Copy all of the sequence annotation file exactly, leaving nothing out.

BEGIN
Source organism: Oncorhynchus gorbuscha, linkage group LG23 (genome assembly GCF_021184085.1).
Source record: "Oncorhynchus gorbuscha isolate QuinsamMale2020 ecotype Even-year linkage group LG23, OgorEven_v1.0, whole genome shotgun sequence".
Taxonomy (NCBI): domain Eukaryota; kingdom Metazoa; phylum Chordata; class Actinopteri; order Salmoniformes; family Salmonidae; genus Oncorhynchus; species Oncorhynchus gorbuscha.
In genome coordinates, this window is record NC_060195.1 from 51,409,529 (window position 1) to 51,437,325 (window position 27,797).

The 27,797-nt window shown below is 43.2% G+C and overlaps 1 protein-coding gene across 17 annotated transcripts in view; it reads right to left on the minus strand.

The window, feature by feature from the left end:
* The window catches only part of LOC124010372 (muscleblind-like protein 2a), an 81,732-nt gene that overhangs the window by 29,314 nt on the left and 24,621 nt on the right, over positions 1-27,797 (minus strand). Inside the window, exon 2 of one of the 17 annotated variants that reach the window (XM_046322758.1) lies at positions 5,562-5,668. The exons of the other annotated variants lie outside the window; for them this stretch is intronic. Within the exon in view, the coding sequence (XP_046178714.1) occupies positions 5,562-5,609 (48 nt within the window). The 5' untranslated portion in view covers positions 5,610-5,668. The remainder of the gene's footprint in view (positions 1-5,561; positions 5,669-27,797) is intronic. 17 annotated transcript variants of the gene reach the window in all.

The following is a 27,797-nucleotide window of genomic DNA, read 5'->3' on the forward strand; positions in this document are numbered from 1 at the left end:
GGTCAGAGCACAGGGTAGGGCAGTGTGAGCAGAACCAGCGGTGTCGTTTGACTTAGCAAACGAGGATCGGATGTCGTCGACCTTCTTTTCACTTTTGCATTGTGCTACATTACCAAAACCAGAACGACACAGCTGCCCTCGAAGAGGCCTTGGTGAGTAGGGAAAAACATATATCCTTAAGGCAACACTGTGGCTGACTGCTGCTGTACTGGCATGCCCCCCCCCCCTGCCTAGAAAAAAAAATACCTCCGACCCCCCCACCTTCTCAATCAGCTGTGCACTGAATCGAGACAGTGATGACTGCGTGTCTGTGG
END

Source organism: Oncorhynchus gorbuscha, linkage group LG23 (genome assembly GCF_021184085.1).
Source record: "Oncorhynchus gorbuscha isolate QuinsamMale2020 ecotype Even-year linkage group LG23, OgorEven_v1.0, whole genome shotgun sequence".
Taxonomy (NCBI): domain Eukaryota; kingdom Metazoa; phylum Chordata; class Actinopteri; order Salmoniformes; family Salmonidae; genus Oncorhynchus; species Oncorhynchus gorbuscha.
In genome coordinates, this window is record NC_060195.1 from 51,409,529 (window position 1) to 51,437,325 (window position 27,797).

The 27,797-nt window shown below is 43.2% G+C and overlaps 1 protein-coding gene across 17 annotated transcripts in view; it reads right to left on the minus strand.

The window, feature by feature from the left end:
* The window catches only part of LOC124010372 (muscleblind-like protein 2a), an 81,732-nt gene that overhangs the window by 29,314 nt on the left and 24,621 nt on the right, over positions 1-27,797 (minus strand). Inside the window, exon 2 of one of the 17 annotated variants that reach the window (XM_046322758.1) lies at positions 5,562-5,668. The exons of the other annotated variants lie outside the window; for them this stretch is intronic. Within the exon in view, the coding sequence (XP_046178714.1) occupies positions 5,562-5,609 (48 nt within the window). The 5' untranslated portion in view covers positions 5,610-5,668. The remainder of the gene's footprint in view (positions 1-5,561; positions 5,669-27,797) is intronic. 17 annotated transcript variants of the gene reach the window in all.

The following is a 27,797-nucleotide window of genomic DNA, read 5'->3' on the forward strand; positions in this document are numbered from 1 at the left end:
GGTCAGAGCACAGGGTAGGGCAGTGTGAGCAGAACCAGCGGTGTCGTTTGACTTAGCAAACGAGGATCGGATGTCGTCGACCTTCTTTTCACTTTTGCATTGTGCTACATTACCAAAACCAGAACGACACAGCTGCCCTCGAAGAGGCCTTGGTGAGTAGGGAAAAACATATATCCTTAAGGCAACACTGTGGCTGACTGCTGCTGTACTGGCATGCCCCCCCCCCCTGCCTAGAAAAAAAAATACCTCCGACCCCCCCACCTTCTCAATCAGCTGTGCACTGAATCGAGACAGTGATGACTGCGTGTCTGTGG